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Differential Privacy for Growing Databases
Rachel Cummings · Sara Krehbiel · Kevin A Lai · Uthaipon Tantipongpipat

Wed Dec 05 07:45 AM -- 09:45 AM (PST) @ Room 517 AB #146

The large majority of differentially private algorithms focus on the static setting, where queries are made on an unchanging database. This is unsuitable for the myriad applications involving databases that grow over time. To address this gap in the literature, we consider the dynamic setting, in which new data arrive over time. Previous results in this setting have been limited to answering a single non-adaptive query repeatedly as the database grows. In contrast, we provide tools for richer and more adaptive analysis of growing databases. Our first contribution is a novel modification of the private multiplicative weights algorithm, which provides accurate analysis of exponentially many adaptive linear queries (an expressive query class including all counting queries) for a static database. Our modification maintains the accuracy guarantee of the static setting even as the database grows without bound. Our second contribution is a set of general results which show that many other private and accurate algorithms can be immediately extended to the dynamic setting by rerunning them at appropriate points of data growth with minimal loss of accuracy, even when data growth is unbounded.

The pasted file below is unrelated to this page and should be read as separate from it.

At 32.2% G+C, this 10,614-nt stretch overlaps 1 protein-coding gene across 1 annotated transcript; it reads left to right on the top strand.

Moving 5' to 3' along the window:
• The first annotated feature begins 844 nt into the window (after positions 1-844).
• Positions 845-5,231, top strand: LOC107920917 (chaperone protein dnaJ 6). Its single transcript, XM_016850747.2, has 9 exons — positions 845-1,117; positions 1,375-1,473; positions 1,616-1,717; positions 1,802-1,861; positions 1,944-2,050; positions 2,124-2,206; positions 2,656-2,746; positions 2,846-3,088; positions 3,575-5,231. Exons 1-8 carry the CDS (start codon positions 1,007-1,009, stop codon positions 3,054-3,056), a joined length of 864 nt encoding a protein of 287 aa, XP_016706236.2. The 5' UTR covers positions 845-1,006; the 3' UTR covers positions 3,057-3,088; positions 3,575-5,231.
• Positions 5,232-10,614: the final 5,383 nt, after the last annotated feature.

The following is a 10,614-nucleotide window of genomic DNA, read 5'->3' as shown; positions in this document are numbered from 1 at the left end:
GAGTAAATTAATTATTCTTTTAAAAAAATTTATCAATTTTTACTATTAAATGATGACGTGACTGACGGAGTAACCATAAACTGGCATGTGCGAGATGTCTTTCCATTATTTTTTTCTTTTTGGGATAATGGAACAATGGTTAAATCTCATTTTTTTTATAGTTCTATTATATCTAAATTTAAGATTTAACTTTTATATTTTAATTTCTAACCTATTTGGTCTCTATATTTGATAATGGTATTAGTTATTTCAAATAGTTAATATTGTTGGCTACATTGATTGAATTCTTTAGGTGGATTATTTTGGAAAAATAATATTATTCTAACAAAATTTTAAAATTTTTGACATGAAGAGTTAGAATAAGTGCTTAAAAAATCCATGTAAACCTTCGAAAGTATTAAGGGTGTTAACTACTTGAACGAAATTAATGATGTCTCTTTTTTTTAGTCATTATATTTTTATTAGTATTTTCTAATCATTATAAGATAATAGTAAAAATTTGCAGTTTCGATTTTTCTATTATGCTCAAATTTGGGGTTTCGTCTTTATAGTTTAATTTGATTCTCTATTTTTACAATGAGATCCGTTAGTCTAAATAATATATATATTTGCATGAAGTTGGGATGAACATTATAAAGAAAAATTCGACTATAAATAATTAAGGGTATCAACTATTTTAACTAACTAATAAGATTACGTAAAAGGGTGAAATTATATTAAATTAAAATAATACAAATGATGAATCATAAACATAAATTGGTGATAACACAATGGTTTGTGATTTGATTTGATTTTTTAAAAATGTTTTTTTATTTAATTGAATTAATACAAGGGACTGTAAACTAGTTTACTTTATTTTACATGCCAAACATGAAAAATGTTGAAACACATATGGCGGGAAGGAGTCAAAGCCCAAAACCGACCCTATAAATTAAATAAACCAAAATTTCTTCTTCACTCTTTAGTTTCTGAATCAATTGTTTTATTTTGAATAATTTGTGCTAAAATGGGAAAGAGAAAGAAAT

Author Information

Rachel Cummings (Georgia Tech)
Sara Krehbiel (University of Richmond)
Kevin A Lai (Georgia Tech)
Uthaipon Tantipongpipat (Georgia Tech)

Graduating PhD student in machine learning theory and optimization. Strong background in mathematics and algorithmic foundations of data science with hands-on implementations on real-world datasets. Strive for impact and efficiency while attentive to details. Enjoy public speaking and experienced in leading research projects. Published many theoretical results in academic conferences and developed several optimized algorithms for public use. My research includes • Approximation algorithms in optimal design in statistics, as known as design of experiments (DoE) using combinatorial optimization. Diversity or representative sampling. • Differential privacy – theory of privacy in growing database; its deployment in deep learning models such as RNNs, LSTMs, autoencoders, and GANs; and its application in private synthetic data generation. • Fairness in machine learning – fair principle component analysis (fair PCA) using convex optimization and randomized rounding to obtain low-rank solution to semi-definite programming Other Interests: model compressions; privacy and security in machine learning; fair and explainable/interpretable machine learning

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